Melvin & Bren Simon Director, Indianapolis Museum of Art
Position: Director, Indianapolis Museum of Art (IMA)
Location: Indianapolis, IN
Reporting Relationship: President and CEO of Newfields, Dr. Colette Pierce Burnette
Website: IMA Website
NEWFIELDS HISTORY AND BACKGROUND
On November 7, 1883, an exhibition of 453 works by 137 artists opened at the English Hotel on the downtown Indianapolis Circle. It was the first exhibition organized by the Art Association of Indianapolis, which well-known suffragette May Wright Sewall, her husband Theodore, and a small group of art-minded citizens had formed a few months earlier. In the process, they wrote the mission statement that spelled out their intentions: to enrich lives through exceptional experiences with art and nature. The success of that exhibition, which attracted sizable crowds throughout its three-week run, established the Art Association as a viable factor in the local cultural scene and led to more exhibitions, as well as lectures, and eventually a campus featuring both a museum and an art school.
In 1969, the Art Association changed its name to the Indianapolis Museum of Art (IMA) — a precursor to its move the following year from its longtime home on the campus of the John Herron Art Institute at 16th and Pennsylvania Streets into a new building at 38th Street and Michigan Road.
The Indianapolis Museum of Art is complemented by The Garden, the heart of which is the Oldfields estate, a National Historic Landmark, thanks to the generosity of Ruth Lilly, Josiah K. Lilly and their family, whose intent was to create a home for art in nature. A subsequent addition of 100 acres of adjacent natural land along the banks of the White River has been reimagined as The Virginia B. Fairbanks Art & Nature Park featuring outdoor works of art set among woodlands, wetlands, and meadows. In 2009, J. Irwin Miller and Xenia Simons Miller donated the Miller House and Garden, located in Columbus, IN, to the institution, ensuring that this National Historic Landmark, which epitomizes the international Modernist aesthetic, could be enjoyed by the public.
In 2017, The Indianapolis Museum of Art announced the unification of the entire campus under one name — Newfields, A Place for Nature and the Arts. By leveraging Newfields’ indoor and outdoor spaces year-round, the organization has a different story than many arts and cultural institutions nationwide. Following this change, a new organizational structure created the role of President and CEO of Newfields in addition to two Director roles who oversee the vision and collaboration of the Gardens and Museum respectively.
In 2021, Newfields’ Board of Trustees announced the organization’s comprehensive Diversity, Equity, Inclusion and Access (DEIA) action plan following its own internal and public reckoning with racial and social injustice. Developed to be inclusive of input from employees, board members, and community members, the current plan reflects the organization’s deep commitment to advancing DEIA values, policies, and practices institution-wide and across Newfields’ relationships with the community. Newfields made a commitment to enhance representation in exhibitions and programming by earmarking $20 million in endowment funds dedicated to new acquisitions of art created by Black, Indigenous, and artists of color, and artists from other historically marginalized backgrounds. Building trust and stronger relationships with the people of Indianapolis is a top priority and the organization recognizes that this will take time. The most recent status report can be found here.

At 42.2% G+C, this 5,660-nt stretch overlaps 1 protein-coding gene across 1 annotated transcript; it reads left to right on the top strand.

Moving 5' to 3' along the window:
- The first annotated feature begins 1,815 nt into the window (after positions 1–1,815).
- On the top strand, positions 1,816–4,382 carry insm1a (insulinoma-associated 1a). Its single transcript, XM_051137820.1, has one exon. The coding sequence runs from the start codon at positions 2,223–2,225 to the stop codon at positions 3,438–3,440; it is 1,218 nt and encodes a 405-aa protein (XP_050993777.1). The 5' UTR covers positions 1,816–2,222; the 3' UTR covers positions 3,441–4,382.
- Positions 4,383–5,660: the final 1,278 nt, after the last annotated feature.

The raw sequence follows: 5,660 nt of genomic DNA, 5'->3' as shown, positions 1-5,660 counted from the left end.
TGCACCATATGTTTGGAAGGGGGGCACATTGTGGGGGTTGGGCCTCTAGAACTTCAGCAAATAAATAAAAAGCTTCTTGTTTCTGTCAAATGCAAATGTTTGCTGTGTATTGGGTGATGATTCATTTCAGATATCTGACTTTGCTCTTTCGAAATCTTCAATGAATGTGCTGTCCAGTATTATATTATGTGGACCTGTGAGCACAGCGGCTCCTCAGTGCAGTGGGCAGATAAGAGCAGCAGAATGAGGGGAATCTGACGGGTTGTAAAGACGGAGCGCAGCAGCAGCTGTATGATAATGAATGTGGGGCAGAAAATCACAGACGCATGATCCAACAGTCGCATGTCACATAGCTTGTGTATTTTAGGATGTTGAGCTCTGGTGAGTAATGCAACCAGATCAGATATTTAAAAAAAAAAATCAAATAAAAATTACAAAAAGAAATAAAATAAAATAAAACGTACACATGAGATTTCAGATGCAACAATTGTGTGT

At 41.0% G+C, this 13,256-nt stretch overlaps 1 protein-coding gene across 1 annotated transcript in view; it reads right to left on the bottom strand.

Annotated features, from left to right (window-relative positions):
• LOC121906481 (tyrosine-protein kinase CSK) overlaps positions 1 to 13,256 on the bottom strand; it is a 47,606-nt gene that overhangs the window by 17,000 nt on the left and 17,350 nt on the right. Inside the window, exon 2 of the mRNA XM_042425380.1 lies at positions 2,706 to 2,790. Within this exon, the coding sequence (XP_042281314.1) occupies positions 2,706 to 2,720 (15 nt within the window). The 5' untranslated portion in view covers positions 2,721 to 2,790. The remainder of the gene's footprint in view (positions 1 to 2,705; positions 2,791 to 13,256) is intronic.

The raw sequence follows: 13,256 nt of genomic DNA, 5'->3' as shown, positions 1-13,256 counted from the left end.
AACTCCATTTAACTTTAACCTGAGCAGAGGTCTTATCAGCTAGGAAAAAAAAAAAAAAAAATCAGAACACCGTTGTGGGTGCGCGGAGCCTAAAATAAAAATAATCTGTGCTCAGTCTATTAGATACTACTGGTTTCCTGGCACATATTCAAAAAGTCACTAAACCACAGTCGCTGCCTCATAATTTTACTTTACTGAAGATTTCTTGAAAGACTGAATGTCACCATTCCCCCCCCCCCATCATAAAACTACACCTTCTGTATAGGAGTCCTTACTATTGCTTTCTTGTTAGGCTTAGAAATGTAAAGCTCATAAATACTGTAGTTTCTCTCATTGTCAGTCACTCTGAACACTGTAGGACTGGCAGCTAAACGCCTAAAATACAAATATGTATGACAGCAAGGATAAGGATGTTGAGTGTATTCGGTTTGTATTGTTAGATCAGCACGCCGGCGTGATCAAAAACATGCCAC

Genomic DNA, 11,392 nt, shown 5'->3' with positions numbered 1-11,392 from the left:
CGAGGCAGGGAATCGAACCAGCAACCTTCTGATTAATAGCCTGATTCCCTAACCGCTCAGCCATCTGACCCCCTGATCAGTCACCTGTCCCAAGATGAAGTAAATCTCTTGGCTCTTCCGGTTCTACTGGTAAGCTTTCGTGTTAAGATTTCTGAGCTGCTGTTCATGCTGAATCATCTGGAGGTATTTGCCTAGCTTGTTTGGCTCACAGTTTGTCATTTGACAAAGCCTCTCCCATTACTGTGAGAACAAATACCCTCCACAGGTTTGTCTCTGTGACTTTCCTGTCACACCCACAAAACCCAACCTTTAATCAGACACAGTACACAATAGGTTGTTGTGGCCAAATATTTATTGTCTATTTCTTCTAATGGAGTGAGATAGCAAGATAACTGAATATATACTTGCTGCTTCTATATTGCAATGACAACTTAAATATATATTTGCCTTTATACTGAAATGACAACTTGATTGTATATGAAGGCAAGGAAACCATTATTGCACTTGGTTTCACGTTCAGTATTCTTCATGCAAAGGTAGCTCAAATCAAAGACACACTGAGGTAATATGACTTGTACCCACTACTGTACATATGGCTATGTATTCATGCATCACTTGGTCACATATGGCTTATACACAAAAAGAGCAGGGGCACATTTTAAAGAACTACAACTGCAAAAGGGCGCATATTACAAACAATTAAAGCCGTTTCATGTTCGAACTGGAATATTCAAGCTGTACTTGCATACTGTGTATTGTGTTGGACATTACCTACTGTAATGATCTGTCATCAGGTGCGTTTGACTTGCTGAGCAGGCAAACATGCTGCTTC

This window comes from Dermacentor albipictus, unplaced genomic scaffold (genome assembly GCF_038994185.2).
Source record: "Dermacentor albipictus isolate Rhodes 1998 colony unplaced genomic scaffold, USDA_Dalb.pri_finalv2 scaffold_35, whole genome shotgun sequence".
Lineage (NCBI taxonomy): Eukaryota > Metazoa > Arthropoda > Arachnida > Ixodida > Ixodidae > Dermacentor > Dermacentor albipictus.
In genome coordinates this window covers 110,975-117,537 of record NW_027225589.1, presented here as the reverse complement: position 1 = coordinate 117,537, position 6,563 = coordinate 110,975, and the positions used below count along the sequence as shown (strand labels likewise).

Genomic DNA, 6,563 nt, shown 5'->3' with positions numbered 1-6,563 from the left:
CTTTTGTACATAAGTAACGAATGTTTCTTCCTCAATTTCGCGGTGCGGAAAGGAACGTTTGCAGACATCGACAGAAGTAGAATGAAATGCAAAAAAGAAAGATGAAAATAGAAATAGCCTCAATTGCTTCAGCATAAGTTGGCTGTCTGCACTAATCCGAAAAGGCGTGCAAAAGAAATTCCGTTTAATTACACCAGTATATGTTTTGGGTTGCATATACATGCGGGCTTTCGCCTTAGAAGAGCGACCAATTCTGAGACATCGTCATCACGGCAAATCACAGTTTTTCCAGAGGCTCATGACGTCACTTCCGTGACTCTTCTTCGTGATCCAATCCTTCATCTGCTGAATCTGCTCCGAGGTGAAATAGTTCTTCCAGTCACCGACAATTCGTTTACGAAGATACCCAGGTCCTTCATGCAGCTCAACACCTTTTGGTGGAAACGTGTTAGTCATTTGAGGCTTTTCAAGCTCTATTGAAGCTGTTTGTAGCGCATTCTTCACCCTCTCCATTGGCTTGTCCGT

In 2022, Dr. Colette Pierce Burnette joined the organization as President and CEO of Newfields. Under Dr. Burnette’s leadership, Newfields is executing a strategic plan revolving around their mission statement, "To enrich lives through exceptional experiences with art and nature" and the core values of stewardship, inclusivity, service, and excellence.
THE IMA DIRECTOR OPPORTUNITY
The IMA Director will lead the museum’s artistic vision and strategy for the future and will bring to life what the International Council of Museums defines as the role of a museum today:
“A museum is a not-for-profit, permanent institution in the service of society that researches, collects, conserves, interprets and exhibits tangible and intangible heritage. Open to the public, accessible and inclusive, museums foster diversity and sustainability. They operate and communicate ethically, professionally and with the participation of communities, offering varied experiences for education, enjoyment, reflection and knowledge sharing.”
The next Director will leverage the IMA’s institutional history, impressive collection and exhibitions, strong financial position, engaging educational and community programs, and beloved constituents. In 2007, Bren Simon and her late husband Melvin made a generous donation to permanently endow the Director of the IMA position, to ensure the Museum has enough resources to recruit and support the strongest quality of candidates for this vital role. The IMA sets high expectations and innovates to exceed the expectations of guests, employees, volunteers, and donors. Success is measured in the number of minds engaged, spirits elevated, and consciences raised.
Today, the IMA is one of the largest encyclopedic art museums in the country spanning 5,000 years of art history, along with active exhibitions and education programs that far surpass anything the Art Association’s founders could have imagined. With the privilege of serving as home to a world-class encyclopedic art collection comes the responsibility of caring for and preserving that collection for generations to come. At the heart of this mission of care and preservation are two talented teams—a traditional comprehensive Conservation department and a state-of-the-art Conservation Science Lab. Since 2020, 81 objects have been treated by the conservators.
One recent conservation project will make a significant impact on the IMA and on the field as a whole. The team is in the process of examining four paintings by Camille Pissarro (1830-1903), two by his son Lucien (1863-1944), and one by his son Georges (1871-1961) to compare materials and techniques employed by the Pissarros over four decades. By studying the ways Camille’s technique changed throughout his career in comparison to the evolution of his sons’ techniques, will allow the team to better understand and present these masterpieces. At the conclusion of this project, research will be publicly accessible via a free online catalogue.